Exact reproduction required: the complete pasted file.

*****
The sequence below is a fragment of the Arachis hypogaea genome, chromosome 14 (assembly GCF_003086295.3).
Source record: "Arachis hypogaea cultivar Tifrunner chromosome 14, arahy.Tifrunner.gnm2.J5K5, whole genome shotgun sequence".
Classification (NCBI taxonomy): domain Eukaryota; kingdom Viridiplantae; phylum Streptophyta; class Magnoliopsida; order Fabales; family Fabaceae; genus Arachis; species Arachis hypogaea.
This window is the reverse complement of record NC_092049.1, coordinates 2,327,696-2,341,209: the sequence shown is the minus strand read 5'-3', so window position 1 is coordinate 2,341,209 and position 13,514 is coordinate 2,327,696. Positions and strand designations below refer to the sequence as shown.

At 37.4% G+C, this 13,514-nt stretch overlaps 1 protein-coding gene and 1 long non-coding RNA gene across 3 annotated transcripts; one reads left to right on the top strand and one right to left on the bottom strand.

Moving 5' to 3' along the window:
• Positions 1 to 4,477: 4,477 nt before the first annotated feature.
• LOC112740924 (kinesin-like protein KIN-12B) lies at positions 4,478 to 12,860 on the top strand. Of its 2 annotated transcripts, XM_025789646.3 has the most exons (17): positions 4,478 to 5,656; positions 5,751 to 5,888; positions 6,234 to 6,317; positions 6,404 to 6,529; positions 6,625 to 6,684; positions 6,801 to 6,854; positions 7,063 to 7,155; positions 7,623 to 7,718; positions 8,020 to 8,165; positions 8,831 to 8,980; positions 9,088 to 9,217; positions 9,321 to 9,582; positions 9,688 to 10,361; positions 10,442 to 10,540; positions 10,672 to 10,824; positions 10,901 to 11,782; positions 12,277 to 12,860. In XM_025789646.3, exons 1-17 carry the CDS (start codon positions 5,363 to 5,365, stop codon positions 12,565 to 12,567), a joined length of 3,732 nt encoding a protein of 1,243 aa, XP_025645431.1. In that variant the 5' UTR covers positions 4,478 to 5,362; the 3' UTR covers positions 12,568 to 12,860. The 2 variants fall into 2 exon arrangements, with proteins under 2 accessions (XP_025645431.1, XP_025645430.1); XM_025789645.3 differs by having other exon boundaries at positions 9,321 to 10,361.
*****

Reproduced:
The sequence below is a fragment of the Arachis hypogaea genome, chromosome 14 (assembly GCF_003086295.3).
Source record: "Arachis hypogaea cultivar Tifrunner chromosome 14, arahy.Tifrunner.gnm2.J5K5, whole genome shotgun sequence".
Classification (NCBI taxonomy): domain Eukaryota; kingdom Viridiplantae; phylum Streptophyta; class Magnoliopsida; order Fabales; family Fabaceae; genus Arachis; species Arachis hypogaea.
This window is the reverse complement of record NC_092049.1, coordinates 2,327,696-2,341,209: the sequence shown is the minus strand read 5'-3', so window position 1 is coordinate 2,341,209 and position 13,514 is coordinate 2,327,696. Positions and strand designations below refer to the sequence as shown.

At 37.4% G+C, this 13,514-nt stretch overlaps 1 protein-coding gene and 1 long non-coding RNA gene across 3 annotated transcripts; one reads left to right on the top strand and one right to left on the bottom strand.

Moving 5' to 3' along the window:
• Positions 1 to 4,477: 4,477 nt before the first annotated feature.
• LOC112740924 (kinesin-like protein KIN-12B) lies at positions 4,478 to 12,860 on the top strand. Of its 2 annotated transcripts, XM_025789646.3 has the most exons (17): positions 4,478 to 5,656; positions 5,751 to 5,888; positions 6,234 to 6,317; positions 6,404 to 6,529; positions 6,625 to 6,684; positions 6,801 to 6,854; positions 7,063 to 7,155; positions 7,623 to 7,718; positions 8,020 to 8,165; positions 8,831 to 8,980; positions 9,088 to 9,217; positions 9,321 to 9,582; positions 9,688 to 10,361; positions 10,442 to 10,540; positions 10,672 to 10,824; positions 10,901 to 11,782; positions 12,277 to 12,860. In XM_025789646.3, exons 1-17 carry the CDS (start codon positions 5,363 to 5,365, stop codon positions 12,565 to 12,567), a joined length of 3,732 nt encoding a protein of 1,243 aa, XP_025645431.1. In that variant the 5' UTR covers positions 4,478 to 5,362; the 3' UTR covers positions 12,568 to 12,860. The 2 variants fall into 2 exon arrangements, with proteins under 2 accessions (XP_025645431.1, XP_025645430.1); XM_025789645.3 differs by having other exon boundaries at positions 9,321 to 10,361.